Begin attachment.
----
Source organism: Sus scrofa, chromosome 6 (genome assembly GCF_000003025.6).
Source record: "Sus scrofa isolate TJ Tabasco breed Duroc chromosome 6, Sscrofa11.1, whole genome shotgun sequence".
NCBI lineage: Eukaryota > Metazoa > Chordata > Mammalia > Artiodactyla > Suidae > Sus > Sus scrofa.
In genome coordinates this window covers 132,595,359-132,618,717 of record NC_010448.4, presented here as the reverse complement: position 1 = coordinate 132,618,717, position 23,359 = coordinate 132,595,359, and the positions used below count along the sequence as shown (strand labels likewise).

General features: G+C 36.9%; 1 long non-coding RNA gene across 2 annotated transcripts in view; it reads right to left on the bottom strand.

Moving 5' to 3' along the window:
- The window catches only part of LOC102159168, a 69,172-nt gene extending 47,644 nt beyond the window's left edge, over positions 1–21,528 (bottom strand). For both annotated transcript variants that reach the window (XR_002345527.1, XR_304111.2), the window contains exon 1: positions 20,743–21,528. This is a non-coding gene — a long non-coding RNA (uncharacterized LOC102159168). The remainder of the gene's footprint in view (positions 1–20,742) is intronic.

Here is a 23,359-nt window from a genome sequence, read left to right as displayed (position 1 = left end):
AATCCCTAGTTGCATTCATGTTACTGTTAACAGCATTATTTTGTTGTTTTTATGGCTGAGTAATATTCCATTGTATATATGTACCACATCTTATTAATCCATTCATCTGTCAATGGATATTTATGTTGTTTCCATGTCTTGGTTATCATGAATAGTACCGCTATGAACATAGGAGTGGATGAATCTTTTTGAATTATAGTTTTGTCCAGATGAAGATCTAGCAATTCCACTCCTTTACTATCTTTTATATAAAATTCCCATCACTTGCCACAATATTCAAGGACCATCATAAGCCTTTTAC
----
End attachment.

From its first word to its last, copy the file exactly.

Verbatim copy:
Source organism: Sus scrofa, chromosome 6 (genome assembly GCF_000003025.6).
Source record: "Sus scrofa isolate TJ Tabasco breed Duroc chromosome 6, Sscrofa11.1, whole genome shotgun sequence".
NCBI lineage: Eukaryota > Metazoa > Chordata > Mammalia > Artiodactyla > Suidae > Sus > Sus scrofa.
In genome coordinates this window covers 132,595,359-132,618,717 of record NC_010448.4, presented here as the reverse complement: position 1 = coordinate 132,618,717, position 23,359 = coordinate 132,595,359, and the positions used below count along the sequence as shown (strand labels likewise).

General features: G+C 36.9%; 1 long non-coding RNA gene across 2 annotated transcripts in view; it reads right to left on the bottom strand.

Moving 5' to 3' along the window:
- The window catches only part of LOC102159168, a 69,172-nt gene extending 47,644 nt beyond the window's left edge, over positions 1–21,528 (bottom strand). For both annotated transcript variants that reach the window (XR_002345527.1, XR_304111.2), the window contains exon 1: positions 20,743–21,528. This is a non-coding gene — a long non-coding RNA (uncharacterized LOC102159168). The remainder of the gene's footprint in view (positions 1–20,742) is intronic.

Here is a 23,359-nt window from a genome sequence, read left to right as displayed (position 1 = left end):
AATCCCTAGTTGCATTCATGTTACTGTTAACAGCATTATTTTGTTGTTTTTATGGCTGAGTAATATTCCATTGTATATATGTACCACATCTTATTAATCCATTCATCTGTCAATGGATATTTATGTTGTTTCCATGTCTTGGTTATCATGAATAGTACCGCTATGAACATAGGAGTGGATGAATCTTTTTGAATTATAGTTTTGTCCAGATGAAGATCTAGCAATTCCACTCCTTTACTATCTTTTATATAAAATTCCCATCACTTGCCACAATATTCAAGGACCATCATAAGCCTTTTAC